I'm writing a memoir, but I'm writing it in the third person using a semi-omniscient narrator. Is that an absolute no-no or might it be acceptable if the writing and story is superior?(1)
Also, it is not chronological, but most of the chapters/segments could stand on their own -- some are like flash fiction (100 to 500 words) and some are like a short story. They are all intrinsically connected (a somewhat difficult task) and I think I've managed to put the thing together in a way that won't confuse anyone.(2) Is it ever possible to have a photo at the beginning of every chapter?(3)
Let's take your questions in order.
(1) Writing a memoir in the third person is fairly unusual. Oddly enough, I have such a memoir on submission right now. Writing in the third person creates a distance between subject and reader that often defeats the purpose of memoir: sharing the emotional journey of a life.
You might want to do some research here. Find memoirs written in the third person. Salman Rushdie JOE ANTON is one. I'm sure there are others. Read them, and try to assess whether they work. Were you enticed to keep reading? Did you feel connected to the story?
There's no hard and fast rule that memoir MUST be in first person but it's like writing a novel in second person: you've got to be really really deft to overcome that POV hurdle.
And ask yourself bluntly what you want to accomplish by writing in the third person. Unless there's a very specific reason to do so, first person is just going to make your life a whole lot easier.
(2) You're not the right person to assess whether this works. You're entirely too close to the project. This is where you need beta readers, and honest ones. Have them read this. Ask "where did you lose interest?" to find out where the problems are. You ask that rather than "did you like it?" cause no one will say no,and/or "what's wrong" because often people don't know what's wrong. They only know when they stopped being interested or started to skim.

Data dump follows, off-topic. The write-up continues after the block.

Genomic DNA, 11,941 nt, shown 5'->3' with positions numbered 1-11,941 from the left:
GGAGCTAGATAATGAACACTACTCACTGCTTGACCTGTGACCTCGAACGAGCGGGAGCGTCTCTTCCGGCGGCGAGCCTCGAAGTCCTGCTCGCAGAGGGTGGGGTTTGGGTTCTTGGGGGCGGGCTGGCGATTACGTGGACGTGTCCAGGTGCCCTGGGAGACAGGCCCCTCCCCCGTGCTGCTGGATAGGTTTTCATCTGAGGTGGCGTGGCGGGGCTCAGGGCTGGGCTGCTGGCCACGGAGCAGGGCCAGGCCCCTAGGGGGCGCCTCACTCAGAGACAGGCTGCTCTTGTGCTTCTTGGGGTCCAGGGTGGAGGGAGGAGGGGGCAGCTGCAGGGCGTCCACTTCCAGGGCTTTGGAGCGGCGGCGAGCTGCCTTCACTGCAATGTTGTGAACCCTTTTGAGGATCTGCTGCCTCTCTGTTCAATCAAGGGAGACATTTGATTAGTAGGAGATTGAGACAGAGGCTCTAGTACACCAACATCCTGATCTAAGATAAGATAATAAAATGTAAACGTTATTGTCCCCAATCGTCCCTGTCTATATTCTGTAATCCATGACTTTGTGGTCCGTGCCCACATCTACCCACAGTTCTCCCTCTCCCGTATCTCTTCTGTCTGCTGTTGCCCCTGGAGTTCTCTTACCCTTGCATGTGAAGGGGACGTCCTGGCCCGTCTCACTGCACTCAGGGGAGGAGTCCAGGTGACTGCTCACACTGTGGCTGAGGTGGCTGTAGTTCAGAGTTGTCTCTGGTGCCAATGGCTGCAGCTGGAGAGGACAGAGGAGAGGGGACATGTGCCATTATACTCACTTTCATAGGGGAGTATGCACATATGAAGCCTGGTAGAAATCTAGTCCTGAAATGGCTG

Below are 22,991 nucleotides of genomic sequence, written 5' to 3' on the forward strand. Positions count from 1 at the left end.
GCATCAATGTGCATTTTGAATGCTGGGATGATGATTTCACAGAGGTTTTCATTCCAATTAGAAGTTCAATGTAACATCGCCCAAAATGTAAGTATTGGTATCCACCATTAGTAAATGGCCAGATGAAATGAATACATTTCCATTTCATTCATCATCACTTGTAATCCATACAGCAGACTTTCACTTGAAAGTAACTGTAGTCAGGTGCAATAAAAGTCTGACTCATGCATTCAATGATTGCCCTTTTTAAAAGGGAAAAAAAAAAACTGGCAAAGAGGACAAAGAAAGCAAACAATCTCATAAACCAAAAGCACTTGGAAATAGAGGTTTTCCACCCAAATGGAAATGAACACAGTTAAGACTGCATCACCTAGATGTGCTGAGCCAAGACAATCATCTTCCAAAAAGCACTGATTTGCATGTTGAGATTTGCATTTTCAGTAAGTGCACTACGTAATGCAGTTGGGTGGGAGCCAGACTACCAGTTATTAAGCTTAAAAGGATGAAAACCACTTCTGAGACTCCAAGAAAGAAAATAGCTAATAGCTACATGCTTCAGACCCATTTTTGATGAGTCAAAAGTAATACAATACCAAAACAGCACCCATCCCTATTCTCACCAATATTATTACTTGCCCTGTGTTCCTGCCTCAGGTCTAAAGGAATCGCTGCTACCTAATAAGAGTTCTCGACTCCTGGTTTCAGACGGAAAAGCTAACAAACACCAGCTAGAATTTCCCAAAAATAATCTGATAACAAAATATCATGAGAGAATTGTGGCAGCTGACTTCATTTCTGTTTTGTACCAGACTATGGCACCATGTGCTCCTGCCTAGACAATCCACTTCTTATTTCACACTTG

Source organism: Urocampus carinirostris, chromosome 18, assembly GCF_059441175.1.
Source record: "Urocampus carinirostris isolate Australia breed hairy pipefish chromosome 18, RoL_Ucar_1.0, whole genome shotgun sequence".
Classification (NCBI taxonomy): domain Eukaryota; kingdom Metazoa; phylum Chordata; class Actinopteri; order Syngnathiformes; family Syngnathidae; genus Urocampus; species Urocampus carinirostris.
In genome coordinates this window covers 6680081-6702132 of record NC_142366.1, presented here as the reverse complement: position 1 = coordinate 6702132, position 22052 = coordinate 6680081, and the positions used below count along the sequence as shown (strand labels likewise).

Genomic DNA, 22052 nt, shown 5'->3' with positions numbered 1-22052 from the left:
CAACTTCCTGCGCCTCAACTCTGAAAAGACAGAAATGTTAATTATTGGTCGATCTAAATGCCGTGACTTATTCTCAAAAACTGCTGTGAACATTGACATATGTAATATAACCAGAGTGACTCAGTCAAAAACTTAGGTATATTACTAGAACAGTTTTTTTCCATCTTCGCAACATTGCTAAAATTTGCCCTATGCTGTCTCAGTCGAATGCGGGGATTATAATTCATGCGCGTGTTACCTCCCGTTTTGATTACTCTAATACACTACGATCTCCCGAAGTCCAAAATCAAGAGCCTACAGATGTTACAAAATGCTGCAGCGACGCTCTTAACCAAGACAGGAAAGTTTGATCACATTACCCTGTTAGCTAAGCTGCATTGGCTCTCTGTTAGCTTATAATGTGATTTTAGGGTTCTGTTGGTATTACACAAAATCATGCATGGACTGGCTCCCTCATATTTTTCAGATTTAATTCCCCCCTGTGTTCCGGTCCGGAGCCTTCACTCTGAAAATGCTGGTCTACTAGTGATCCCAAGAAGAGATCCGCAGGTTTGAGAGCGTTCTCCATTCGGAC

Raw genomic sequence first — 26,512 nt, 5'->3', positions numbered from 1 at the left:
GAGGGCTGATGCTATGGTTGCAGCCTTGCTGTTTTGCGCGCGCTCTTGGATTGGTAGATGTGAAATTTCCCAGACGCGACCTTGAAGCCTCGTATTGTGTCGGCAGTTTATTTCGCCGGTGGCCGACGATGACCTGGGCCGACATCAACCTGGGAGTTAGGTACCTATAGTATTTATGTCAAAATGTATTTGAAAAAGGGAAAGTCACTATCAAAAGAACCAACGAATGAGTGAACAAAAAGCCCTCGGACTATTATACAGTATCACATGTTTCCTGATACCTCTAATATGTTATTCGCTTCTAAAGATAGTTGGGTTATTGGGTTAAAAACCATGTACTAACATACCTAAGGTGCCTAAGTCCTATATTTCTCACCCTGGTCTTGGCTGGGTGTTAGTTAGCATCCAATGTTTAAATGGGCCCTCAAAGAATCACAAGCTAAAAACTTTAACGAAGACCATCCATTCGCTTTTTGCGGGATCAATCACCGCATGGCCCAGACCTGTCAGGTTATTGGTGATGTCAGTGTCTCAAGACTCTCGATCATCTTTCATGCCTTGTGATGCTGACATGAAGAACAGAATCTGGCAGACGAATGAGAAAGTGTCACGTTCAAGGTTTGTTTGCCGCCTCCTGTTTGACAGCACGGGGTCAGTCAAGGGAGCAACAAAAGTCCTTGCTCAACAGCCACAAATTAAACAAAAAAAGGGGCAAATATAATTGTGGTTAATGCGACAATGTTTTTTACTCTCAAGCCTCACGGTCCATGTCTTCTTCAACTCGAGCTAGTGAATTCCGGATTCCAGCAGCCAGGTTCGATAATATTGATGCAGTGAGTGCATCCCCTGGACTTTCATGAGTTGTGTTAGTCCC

Beta readers are NOT editors. Editors help you fix things. Readers tell you if you've got things that need fixing.
(3) Honestly, probably not. Printing photos in books adds ENORMOUSLY to the bottom line. You can put the photos on your website, keyed to the chapter numbers.
If you publish electronically of course, this problem goes away, but you're limited to those e-readers that do pictures as well as texts. This isn't an area I know a lot about, sorry.
I want to encourage you to think not about how you want to write your book, but how it will be experienced by your reader. You can do anything you want with your book if you don't care if anyone publishes it, buys it or reads it. Chapters that go vary from 100 words to 20 pages can be perceived as awkward and bumpy. Third person POV can make it hard to connect with the narrator. It's not whether you CAN do these things, sure you can, it's your book. The question is do you want to? Consider your reader as think about this.